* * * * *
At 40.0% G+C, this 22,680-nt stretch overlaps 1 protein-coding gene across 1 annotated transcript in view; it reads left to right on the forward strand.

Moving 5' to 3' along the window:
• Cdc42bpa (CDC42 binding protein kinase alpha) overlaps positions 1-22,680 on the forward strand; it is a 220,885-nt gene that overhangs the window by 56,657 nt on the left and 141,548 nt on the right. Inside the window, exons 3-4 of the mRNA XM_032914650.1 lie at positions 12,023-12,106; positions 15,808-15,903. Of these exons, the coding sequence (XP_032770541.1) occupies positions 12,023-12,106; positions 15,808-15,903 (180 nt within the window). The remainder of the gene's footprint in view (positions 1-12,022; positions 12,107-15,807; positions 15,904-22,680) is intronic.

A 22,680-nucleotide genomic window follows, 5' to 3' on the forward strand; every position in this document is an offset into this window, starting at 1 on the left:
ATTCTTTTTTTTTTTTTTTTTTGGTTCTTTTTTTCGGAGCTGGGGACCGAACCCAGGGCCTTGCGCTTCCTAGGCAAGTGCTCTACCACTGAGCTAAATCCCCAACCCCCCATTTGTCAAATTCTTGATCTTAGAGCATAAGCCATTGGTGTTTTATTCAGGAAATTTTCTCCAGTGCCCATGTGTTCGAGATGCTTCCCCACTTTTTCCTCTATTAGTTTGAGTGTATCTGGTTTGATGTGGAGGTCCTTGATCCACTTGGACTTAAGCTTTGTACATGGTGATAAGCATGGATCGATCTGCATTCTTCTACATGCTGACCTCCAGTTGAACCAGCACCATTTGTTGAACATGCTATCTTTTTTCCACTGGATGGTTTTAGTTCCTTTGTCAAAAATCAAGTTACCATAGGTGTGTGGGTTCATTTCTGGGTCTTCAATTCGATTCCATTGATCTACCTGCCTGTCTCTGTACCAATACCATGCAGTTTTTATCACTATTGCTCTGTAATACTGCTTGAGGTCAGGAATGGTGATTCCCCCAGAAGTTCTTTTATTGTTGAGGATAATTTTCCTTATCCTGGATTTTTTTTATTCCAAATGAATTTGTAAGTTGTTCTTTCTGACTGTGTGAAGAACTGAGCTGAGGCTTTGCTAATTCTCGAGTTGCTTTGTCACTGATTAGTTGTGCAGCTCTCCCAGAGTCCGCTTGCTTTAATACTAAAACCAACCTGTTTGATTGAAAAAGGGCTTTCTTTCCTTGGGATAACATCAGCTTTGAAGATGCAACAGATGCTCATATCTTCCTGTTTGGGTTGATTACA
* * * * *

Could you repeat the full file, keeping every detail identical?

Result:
At 40.0% G+C, this 22,680-nt stretch overlaps 1 protein-coding gene across 1 annotated transcript in view; it reads left to right on the forward strand.

Moving 5' to 3' along the window:
• Cdc42bpa (CDC42 binding protein kinase alpha) overlaps positions 1-22,680 on the forward strand; it is a 220,885-nt gene that overhangs the window by 56,657 nt on the left and 141,548 nt on the right. Inside the window, exons 3-4 of the mRNA XM_032914650.1 lie at positions 12,023-12,106; positions 15,808-15,903. Of these exons, the coding sequence (XP_032770541.1) occupies positions 12,023-12,106; positions 15,808-15,903 (180 nt within the window). The remainder of the gene's footprint in view (positions 1-12,022; positions 12,107-15,807; positions 15,904-22,680) is intronic.

A 22,680-nucleotide genomic window follows, 5' to 3' on the forward strand; every position in this document is an offset into this window, starting at 1 on the left:
ATTCTTTTTTTTTTTTTTTTTTGGTTCTTTTTTTCGGAGCTGGGGACCGAACCCAGGGCCTTGCGCTTCCTAGGCAAGTGCTCTACCACTGAGCTAAATCCCCAACCCCCCATTTGTCAAATTCTTGATCTTAGAGCATAAGCCATTGGTGTTTTATTCAGGAAATTTTCTCCAGTGCCCATGTGTTCGAGATGCTTCCCCACTTTTTCCTCTATTAGTTTGAGTGTATCTGGTTTGATGTGGAGGTCCTTGATCCACTTGGACTTAAGCTTTGTACATGGTGATAAGCATGGATCGATCTGCATTCTTCTACATGCTGACCTCCAGTTGAACCAGCACCATTTGTTGAACATGCTATCTTTTTTCCACTGGATGGTTTTAGTTCCTTTGTCAAAAATCAAGTTACCATAGGTGTGTGGGTTCATTTCTGGGTCTTCAATTCGATTCCATTGATCTACCTGCCTGTCTCTGTACCAATACCATGCAGTTTTTATCACTATTGCTCTGTAATACTGCTTGAGGTCAGGAATGGTGATTCCCCCAGAAGTTCTTTTATTGTTGAGGATAATTTTCCTTATCCTGGATTTTTTTTATTCCAAATGAATTTGTAAGTTGTTCTTTCTGACTGTGTGAAGAACTGAGCTGAGGCTTTGCTAATTCTCGAGTTGCTTTGTCACTGATTAGTTGTGCAGCTCTCCCAGAGTCCGCTTGCTTTAATACTAAAACCAACCTGTTTGATTGAAAAAGGGCTTTCTTTCCTTGGGATAACATCAGCTTTGAAGATGCAACAGATGCTCATATCTTCCTGTTTGGGTTGATTACA